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Original research
Antenatal depression and its associated factors among women of Godawari Municipality, Lalitpur, Nepal: a cross-sectional study
  1. Anisha Chalise1,2,
  2. Gambhir Shrestha3,
  3. Shishir Paudel4,
  4. Amod Kumar Poudyal1
  1. 1Central Department of Public Health, Tribhuvan University Institute of Medicine, Kathmandu, Nepal
  2. 2Center for Research on Environment, Health and Population Activities (CREHPA), Lalitpur, Nepal
  3. 3Department of Community Medicine, Tribhuvan University Institute of Medicine, Maharajgunj, Kathmandu, Nepal
  4. 4Department of Public Health, Central Institute of Science and Technology (CiST), Kathmandu, Nepal
  1. Correspondence to Anisha Chalise; anisha.chalise90{at}


Objectives To estimate the prevalence of antenatal depression and identify its associated factors among pregnant women of Godawari Municipality, Lalitpur, Nepal.

Design Community-based cross-sectional study.

Setting Godawari Municipality, Lalitpur, Nepal, between September and November 2021.

Participants 250 randomly selected pregnant women of Godawari Municipality, Lalitpur, Nepal.

Main outcome measures The level of antenatal depression was assessed using Edinburgh Postnatal Depression Scale. χ2 test and multivariate logistic regression analysis were applied to determine the association between antenatal depression and related variables at 95% level of confidence.

Results The prevalence of antenatal depression was found to be 24.8% (95% CI: 19.2 to 30.7). Multigravida (AOR: 2.219, 95% CI: 1.113 to 4.423), unintended pregnancy (AOR: 2.547, 95% CI: 1.204 to 5.388), male sex preference of child by family (AOR: 2.531, 95% CI: 1.204 to 5.321) and intimate partner violence (AOR: 2.276, 95% CI: 1.116 to 4.640) were found to be the positive predictors of antenatal depression.

Conclusion This study showed a high prevalence of depression among pregnant women. The results suggest a need for mental health assessment during pregnancy. Screening for depression should be part of routine antenatal checkups for early detection and management of mental health concerns during this vulnerable period.

  • mental health
  • public health
  • depression & mood disorders
  • obstetrics

Data availability statement

The dataset generated and analysed during the current study is available from the corresponding author upon reasonable request.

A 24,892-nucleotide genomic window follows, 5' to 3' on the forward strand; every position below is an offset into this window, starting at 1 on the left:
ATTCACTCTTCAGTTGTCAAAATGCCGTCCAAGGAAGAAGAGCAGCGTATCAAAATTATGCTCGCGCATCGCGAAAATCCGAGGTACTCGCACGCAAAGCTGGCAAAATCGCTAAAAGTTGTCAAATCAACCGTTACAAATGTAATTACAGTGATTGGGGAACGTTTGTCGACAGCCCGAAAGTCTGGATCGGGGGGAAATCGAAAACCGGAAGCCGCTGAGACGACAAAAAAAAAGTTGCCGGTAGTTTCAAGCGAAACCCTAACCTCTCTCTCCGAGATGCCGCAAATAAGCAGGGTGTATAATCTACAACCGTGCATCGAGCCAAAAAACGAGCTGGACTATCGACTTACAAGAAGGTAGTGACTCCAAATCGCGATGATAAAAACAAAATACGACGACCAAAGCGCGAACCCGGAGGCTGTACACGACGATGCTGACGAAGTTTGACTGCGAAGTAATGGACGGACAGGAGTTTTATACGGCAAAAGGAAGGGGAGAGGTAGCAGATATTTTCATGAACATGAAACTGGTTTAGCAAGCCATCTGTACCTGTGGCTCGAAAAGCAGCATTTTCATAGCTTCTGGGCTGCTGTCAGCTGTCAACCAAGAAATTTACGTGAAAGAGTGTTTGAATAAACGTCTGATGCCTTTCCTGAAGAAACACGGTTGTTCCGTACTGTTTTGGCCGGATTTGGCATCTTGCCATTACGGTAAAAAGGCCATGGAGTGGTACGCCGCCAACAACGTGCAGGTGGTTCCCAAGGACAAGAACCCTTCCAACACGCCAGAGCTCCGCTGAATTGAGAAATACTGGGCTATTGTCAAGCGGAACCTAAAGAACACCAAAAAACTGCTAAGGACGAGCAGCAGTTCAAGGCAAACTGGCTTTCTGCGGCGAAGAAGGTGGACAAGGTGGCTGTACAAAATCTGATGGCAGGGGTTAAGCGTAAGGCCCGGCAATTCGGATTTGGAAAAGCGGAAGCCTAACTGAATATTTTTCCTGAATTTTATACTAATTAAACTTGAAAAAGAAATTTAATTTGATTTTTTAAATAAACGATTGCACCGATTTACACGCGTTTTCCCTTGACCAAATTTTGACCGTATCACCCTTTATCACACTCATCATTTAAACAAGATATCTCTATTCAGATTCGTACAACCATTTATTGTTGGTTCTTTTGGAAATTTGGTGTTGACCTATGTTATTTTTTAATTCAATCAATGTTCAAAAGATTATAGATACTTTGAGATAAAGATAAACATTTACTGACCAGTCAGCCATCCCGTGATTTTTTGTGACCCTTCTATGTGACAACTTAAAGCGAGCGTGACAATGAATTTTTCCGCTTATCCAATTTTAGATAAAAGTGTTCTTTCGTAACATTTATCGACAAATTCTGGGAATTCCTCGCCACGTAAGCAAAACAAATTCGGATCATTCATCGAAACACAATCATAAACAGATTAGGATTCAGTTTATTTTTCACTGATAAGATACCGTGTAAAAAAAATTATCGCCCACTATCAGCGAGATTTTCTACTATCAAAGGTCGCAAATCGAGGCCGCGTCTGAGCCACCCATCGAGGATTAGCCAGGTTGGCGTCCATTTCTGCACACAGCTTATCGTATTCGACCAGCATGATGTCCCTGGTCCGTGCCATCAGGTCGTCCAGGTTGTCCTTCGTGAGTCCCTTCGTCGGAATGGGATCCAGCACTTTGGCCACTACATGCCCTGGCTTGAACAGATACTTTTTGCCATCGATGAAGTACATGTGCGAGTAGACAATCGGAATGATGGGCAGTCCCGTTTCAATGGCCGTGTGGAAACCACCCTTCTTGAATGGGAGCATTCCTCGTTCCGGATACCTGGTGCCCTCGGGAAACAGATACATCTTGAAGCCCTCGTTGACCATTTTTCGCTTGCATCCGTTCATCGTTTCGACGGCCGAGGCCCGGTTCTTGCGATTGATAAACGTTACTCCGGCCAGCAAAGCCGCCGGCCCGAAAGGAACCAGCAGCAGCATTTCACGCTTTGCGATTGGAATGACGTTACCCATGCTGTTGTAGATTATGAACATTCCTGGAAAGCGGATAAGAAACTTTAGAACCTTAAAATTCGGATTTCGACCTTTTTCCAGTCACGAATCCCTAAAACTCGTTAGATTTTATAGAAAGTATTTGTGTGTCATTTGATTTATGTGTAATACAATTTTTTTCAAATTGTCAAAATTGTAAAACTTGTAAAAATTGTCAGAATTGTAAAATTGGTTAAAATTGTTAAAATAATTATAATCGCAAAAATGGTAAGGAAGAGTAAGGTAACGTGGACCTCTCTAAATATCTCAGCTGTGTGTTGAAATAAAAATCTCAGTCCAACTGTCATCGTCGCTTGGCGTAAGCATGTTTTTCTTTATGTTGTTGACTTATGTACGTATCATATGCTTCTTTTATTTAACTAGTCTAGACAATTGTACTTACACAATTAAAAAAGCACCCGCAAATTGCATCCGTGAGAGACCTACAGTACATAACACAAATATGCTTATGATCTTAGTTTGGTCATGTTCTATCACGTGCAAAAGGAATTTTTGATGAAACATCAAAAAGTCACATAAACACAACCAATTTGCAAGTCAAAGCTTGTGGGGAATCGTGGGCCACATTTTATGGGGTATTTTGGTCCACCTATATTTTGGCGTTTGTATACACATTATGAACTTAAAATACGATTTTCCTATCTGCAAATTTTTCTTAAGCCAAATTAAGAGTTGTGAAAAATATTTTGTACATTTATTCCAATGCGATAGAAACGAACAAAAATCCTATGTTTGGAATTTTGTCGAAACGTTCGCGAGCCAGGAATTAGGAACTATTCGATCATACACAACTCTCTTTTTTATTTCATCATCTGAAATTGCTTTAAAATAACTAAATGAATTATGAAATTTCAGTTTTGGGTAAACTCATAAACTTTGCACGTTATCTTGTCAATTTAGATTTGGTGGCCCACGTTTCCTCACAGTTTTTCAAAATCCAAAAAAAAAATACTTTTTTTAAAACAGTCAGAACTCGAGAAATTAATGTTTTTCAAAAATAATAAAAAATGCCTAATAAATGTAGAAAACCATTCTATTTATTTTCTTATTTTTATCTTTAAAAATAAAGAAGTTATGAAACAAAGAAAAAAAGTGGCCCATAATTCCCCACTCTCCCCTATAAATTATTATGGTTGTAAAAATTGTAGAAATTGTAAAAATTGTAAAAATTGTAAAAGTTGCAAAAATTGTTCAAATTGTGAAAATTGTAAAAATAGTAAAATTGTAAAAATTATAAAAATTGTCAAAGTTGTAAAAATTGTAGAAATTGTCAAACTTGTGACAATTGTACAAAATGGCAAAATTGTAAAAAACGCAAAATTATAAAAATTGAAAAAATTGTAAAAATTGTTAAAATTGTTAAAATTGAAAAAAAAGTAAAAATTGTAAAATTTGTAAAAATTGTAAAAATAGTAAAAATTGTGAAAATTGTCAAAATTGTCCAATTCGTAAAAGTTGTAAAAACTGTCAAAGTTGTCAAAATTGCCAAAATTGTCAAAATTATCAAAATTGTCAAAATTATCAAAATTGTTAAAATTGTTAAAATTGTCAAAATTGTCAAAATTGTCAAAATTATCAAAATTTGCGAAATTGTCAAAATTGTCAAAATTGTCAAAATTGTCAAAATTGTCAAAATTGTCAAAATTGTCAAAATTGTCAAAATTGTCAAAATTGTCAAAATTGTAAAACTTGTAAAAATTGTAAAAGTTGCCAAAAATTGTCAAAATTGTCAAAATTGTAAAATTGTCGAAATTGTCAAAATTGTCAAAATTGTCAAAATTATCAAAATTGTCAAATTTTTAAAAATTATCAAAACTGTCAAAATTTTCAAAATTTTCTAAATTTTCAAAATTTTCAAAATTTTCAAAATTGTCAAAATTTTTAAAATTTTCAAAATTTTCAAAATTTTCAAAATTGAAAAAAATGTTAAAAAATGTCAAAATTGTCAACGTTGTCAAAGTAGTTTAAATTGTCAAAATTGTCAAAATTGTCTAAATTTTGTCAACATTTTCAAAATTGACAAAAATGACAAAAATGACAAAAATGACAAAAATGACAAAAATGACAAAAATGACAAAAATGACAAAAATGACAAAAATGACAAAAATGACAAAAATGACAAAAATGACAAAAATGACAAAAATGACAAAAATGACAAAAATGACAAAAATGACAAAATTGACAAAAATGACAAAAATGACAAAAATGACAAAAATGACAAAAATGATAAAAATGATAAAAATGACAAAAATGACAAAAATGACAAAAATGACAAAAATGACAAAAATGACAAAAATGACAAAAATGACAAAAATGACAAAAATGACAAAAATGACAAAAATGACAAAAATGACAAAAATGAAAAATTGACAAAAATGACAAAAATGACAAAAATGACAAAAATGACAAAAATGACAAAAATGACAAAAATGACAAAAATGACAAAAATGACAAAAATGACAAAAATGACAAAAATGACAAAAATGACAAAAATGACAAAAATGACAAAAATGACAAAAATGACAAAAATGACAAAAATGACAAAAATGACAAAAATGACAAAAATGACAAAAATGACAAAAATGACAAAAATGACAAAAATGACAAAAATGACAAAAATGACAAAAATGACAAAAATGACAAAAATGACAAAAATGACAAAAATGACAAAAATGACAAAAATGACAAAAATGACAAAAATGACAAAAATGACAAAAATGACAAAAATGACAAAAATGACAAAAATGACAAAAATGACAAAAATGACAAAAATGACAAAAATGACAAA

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  • This study is one of the few studies assessing the prevalence and predictors of antenatal depression in Nepal.

  • Validated screening tools were used to assess the level of depression, perceived social support and intimate partner violence.

  • This is a community-based study, thus includes all pregnant women irrespective of whether they had gone for antenatal care visits.

  • The COVID-19-related variables and their relationship with antenatal depression were not assessed in this study although the study was conducted at the time of pandemic.


Pregnancy is a time of great joy and positive expectations, and yet it is a time of physical as well as mental stress and difficulties.1 During pregnancy, a mother experiences a wide range of physiological as well as psychological changes.2 This poses a considerably great risk of experiencing mental health problems for all women expecting a baby.3 Mental health disorders comprise a broad range of symptoms and conditions, among which maternal depression is one of the most prevalent psychiatric disorders that prevails during pregnancy as well as after childbirth. Such mental health issues can have negative health outcomes for both mother and child, including poor fetal development and long-term deleterious effect on the offspring’s neurological and behavioural development.4–6

Depression has been recognised as one of the major public health problems which is twice more likely to occur in women during their reproductive age than in men.7 8 It is a common yet often misdiagnosed, least investigated and undertreated disorder that can affect women during the antenatal and postnatal period.9 10 Maternal depression is associated with substantial medical and psychological morbidities among mothers as well as their child. The impact of maternal depression can be seen in health, nutritional status, growth as well as overall cognitive, intellectual and socioemotional development of the child. If undiagnosed and untreated, it can lead to various maternal health issues, higher infant mortality and morbidity, infant growth and development issues and child malnutrition. In extreme cases, it may even lead to maternal death due to suicide, hence creating a significant concern in the aspect of maternal and child health.11–14